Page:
13<br />

Harriet Gresham, ‘Florida Narratives’, 161.<br />

14<br />

For this paternalist ideology, see, Paula Giddings, When and Where I Enter: The<br />

Impact of Black Women on Race and Sex in America, William Morrow, New York,<br />

1984, pp. 41-2.<br />

15<br />

Harriet Gresham, ‘Florida Narratives’, 156-63.<br />

16<br />

Abbey Mishow, ‘South Carolina Narratives’, 3.3, 197.<br />

17<br />

Idem.<br />

18<br />

James H. Johnson, ‘South Carolina Narratives’, 3.3, 46.<br />

19<br />

For fur<strong>the</strong>r reference to slaveholder’s paternalist ideology see, Edward Thomas Heriot<br />

to Anna Bruce Cunningham, 20 April 1853, Edward Thomas Heriot Papers, DUL, cited


AUSTRALASIAN JOURNAL OF AMERICAN STUDIES 136<br />

by Charles Joyner, Down by <strong>the</strong> Riverside: A South Carolina Slave Community,<br />

University of Illinois Press, Urbana, 1984, p. 56; Charles Manigault, ‘The Close of <strong>the</strong><br />

War – The Negro’ [1870], 12, 4, 10, VII, SHC, cited by William Dusinberre, Them<br />

Dark Days: Slavery in <strong>the</strong> American Rice Swamps, University of Georgia Press,<br />

Georgia, 1996, p. 46, see also, p. 202; and Giddings, When and Where I Enter, p. 41.<br />

As Marli Weiner has demonstrated through <strong>the</strong> diaries of elite plantation women, <strong>the</strong><br />

ideology of domesticity meant <strong>the</strong> role of mistress included a duty of care to her<br />

household dependents. Weiner, Mistresses and Slaves, pp. 72-4.<br />

20 Sally Layton Keenan, ‘South Carolina Narratives’, 3.3, 78.<br />

21 Ibid., 74.<br />

22 Ibid., 75.<br />

23 Ibid., 77.<br />

24 Sally Layton Keenan, ‘South Carolina Narratives’, 3.3, 76.<br />

25 Idem..<br />

26 Jane Johnson, 3.3, 48-9. See, also, Sam Polite, ‘South Carolina Narratives’, 3.3, 273-<br />

74; and, Mack Taylor, ‘South Carolina Narratives’, 3.4, 158.<br />

27 Weiner, Mistresses and Slaves, 118.<br />

28 See, for instance, Hector Godbold, ‘South Carolina Narratives’, SS1, 11.2, 144; Sallie<br />

Paul, ‘South Carolina Narratives’, 3.3, 236. See also Jacqueline Jones, Labour of Love,<br />

Labour of Sorrow: Black Women, Work, and <strong>the</strong> Family from Slavery to <strong>the</strong> Present,<br />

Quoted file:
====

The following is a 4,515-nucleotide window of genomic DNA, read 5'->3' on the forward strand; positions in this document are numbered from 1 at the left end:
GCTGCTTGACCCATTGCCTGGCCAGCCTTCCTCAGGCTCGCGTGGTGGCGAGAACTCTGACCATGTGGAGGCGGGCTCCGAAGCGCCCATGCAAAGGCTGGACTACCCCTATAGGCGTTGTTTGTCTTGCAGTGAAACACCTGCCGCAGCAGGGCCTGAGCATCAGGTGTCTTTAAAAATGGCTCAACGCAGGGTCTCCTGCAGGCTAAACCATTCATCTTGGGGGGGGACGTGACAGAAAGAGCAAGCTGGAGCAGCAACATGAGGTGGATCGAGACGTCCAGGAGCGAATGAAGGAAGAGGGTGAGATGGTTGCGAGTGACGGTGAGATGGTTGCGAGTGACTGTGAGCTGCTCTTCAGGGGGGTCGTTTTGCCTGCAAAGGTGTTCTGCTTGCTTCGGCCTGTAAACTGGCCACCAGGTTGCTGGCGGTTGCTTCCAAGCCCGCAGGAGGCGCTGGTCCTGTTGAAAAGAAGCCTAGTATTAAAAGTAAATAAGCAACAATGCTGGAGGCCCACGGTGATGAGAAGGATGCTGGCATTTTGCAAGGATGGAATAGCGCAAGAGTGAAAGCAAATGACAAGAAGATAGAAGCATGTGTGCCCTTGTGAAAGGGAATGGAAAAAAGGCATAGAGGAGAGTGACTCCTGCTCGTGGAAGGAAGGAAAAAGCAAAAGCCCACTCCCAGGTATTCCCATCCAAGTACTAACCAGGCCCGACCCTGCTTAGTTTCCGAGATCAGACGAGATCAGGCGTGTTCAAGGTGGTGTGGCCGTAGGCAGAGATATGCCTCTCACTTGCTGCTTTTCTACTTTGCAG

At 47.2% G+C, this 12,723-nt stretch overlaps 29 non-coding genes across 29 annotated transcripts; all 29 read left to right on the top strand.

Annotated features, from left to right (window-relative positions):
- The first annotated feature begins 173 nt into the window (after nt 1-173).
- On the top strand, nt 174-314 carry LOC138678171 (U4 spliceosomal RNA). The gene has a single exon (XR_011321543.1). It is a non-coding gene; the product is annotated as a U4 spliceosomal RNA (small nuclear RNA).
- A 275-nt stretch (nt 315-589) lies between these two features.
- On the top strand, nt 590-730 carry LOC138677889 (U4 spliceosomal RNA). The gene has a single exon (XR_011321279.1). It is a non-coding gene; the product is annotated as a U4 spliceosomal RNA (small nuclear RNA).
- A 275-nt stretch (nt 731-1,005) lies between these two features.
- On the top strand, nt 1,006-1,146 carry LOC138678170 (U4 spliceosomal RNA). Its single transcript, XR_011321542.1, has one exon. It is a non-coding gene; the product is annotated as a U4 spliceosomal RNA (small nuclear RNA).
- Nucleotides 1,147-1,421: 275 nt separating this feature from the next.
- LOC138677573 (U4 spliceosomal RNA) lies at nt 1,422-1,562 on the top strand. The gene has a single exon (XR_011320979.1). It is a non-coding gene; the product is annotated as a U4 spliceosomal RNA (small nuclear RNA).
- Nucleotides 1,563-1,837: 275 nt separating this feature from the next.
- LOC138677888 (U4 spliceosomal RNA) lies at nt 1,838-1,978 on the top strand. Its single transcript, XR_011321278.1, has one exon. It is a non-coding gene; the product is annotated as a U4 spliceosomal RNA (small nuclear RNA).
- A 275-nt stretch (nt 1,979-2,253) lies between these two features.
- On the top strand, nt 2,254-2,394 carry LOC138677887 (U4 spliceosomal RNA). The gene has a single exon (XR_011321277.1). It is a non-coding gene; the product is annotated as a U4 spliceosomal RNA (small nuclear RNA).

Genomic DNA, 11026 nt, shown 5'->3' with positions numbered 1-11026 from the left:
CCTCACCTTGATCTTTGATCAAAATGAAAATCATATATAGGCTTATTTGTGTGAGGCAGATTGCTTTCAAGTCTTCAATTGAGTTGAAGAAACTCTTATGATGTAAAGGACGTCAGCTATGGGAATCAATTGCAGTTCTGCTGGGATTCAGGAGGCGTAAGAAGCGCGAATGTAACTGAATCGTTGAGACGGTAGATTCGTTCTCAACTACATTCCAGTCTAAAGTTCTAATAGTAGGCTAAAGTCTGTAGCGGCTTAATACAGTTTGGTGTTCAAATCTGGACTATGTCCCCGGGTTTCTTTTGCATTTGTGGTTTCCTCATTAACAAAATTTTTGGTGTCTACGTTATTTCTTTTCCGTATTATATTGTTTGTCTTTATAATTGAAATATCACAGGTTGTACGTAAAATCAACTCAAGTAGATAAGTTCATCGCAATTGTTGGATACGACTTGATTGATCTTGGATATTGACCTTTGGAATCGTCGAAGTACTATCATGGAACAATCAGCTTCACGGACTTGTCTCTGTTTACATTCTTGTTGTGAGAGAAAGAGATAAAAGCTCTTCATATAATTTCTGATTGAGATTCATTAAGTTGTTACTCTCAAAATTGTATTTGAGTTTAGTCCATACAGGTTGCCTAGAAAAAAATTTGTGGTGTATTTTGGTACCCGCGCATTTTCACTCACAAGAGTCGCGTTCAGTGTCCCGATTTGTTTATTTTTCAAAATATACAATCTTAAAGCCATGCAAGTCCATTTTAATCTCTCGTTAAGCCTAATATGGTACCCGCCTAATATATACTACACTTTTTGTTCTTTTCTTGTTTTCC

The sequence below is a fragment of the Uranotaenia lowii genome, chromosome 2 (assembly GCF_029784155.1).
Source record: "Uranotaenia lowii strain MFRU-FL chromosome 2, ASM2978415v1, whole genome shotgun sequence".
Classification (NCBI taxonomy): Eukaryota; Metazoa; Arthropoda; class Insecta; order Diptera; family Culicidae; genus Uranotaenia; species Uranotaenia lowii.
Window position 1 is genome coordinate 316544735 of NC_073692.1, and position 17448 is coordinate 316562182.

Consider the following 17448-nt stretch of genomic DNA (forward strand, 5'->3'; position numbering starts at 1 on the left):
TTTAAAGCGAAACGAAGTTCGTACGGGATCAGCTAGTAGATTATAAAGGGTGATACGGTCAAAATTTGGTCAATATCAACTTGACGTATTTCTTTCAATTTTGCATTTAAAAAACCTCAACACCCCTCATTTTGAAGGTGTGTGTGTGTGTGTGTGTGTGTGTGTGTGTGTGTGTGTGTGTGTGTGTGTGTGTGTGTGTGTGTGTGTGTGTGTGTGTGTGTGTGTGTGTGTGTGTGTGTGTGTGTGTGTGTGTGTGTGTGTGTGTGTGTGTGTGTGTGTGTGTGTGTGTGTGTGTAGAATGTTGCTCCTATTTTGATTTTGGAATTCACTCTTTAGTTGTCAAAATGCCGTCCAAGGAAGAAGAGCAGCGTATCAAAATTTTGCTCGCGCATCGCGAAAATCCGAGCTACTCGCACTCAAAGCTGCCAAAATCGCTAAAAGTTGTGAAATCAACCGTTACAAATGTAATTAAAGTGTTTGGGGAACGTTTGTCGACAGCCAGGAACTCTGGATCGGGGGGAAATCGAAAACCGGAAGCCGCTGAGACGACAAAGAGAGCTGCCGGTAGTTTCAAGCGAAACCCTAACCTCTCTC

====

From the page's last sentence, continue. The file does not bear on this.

Basic Books Inc. Publishers, New York, 1985, p. 23, and Weiner, Mistresses and<br />

Slaves, pp. 8-9. Weiner also provides evidence of women working in <strong>the</strong> house just<br />

before and just after pregnancy, when recuperating from illness, or when invalided or<br />

elderly, Weiner, Mistresses and Slaves, p. 10.<br />

29 Elizabeth Fox-Genovese, Within <strong>the</strong> Plantation Household: Black and White Women<br />

of <strong>the</strong> Old South, University of North Carolina Press, Chapel Hill, North Carolina,<br />

United States of America, 1988, p. 39; Clinton, The Plantation Mistress, pp. 164-65.<br />

30 May Kendall to ‘Sister Lydia’, 20 June 1853, Hamilton-Kendall Family Papers,<br />

GDAH, cited by Fox-Genovese, Within <strong>the</strong> Plantation Household, p. 39.<br />

31 Although particularly skilled domestic servants might be ‘lent out’ or ‘borrowed’ by<br />

plantation owners, this was not a form of travel available to many women (Weiner,<br />

Mistresses and Slaves, p. 17). See also, White, Ar’n't I A Woman, pp. 131-32, and<br />

Elizabeth D. Blum, `Power, Danger, and Control: Slave Women's Perceptions of<br />

Wilderness in <strong>the</strong> Nineteenth Century', Women's Studies, 31, 2002, p. 251.<br />

32 Clinton, The Plantation Mistress, p. 43. For an example of women’s social and<br />

community life on <strong>the</strong> plantation, see, Elmer Turnage, ‘South Carolina Narratives’, 2.1,<br />

1-3.<br />

33 Jessie Sparrow, ‘South Carolina Narratives’, 3.4, 126.<br />

34 Idem.; Victoria Adams, ‘South Carolina Narratives’, 2.1, 11.<br />

35 Jessie Sparrow, ‘South Carolina Narratives’, 3.4, 121-22, 126. The form of<br />

punishment inflicted on <strong>the</strong>se young girls also articulates <strong>the</strong> coercive nature of <strong>the</strong>ir<br />

relationships: <strong>the</strong> mo<strong>the</strong>r was fetched to do <strong>the</strong> whipping. It was a punishment designed<br />

to alienate <strong>the</strong> child from her mo<strong>the</strong>r and to encourage an attachment to <strong>the</strong> mistress. In<br />

Adeline Hall’s case, for instance, <strong>the</strong> mistress rescued her from a beating Hall’s mo<strong>the</strong>r<br />

had been ordered to inflict (Adeline Hall, ‘South Carolina Narratives’, 3.3, 37).<br />

36 For this power imbalance see Weiner, Mistresses and Slaves, p. 124.<br />

37 Adeline Hall, ‘South Carolina Narratives’, 3.3, 36-7; Jessie Sparrow, ‘South Carolina<br />

Narratives’, 3.4, 121-22, 126.


AUSTRALASIAN JOURNAL OF AMERICAN STUDIES 137<br />

38 Jessie Sparrow, ‘South Carolina Narratives’, 3.4, 126. For instances of bad relations<br />

between a mistress and a female house slave see, William Pratt, ‘South Carolina<br />

Narratives’, 3.3, 277; Victoria Adams, ‘South Carolina Narratives’ 2.1, 11; Millie<br />

Barber, ‘South Carolina Narratives’, 2.1, 40. See also Jones, Labour of Love, p. 25; and<br />

Weiner, Mistresses and Slaves, pp. 125-28.<br />

39 Adeline Hall, ‘South Carolina Narratives’, 3.3, 37.<br />

40 Angela Davis, ‘The Black Woman’s Role in <strong>the</strong> Community of Slaves’, Black<br />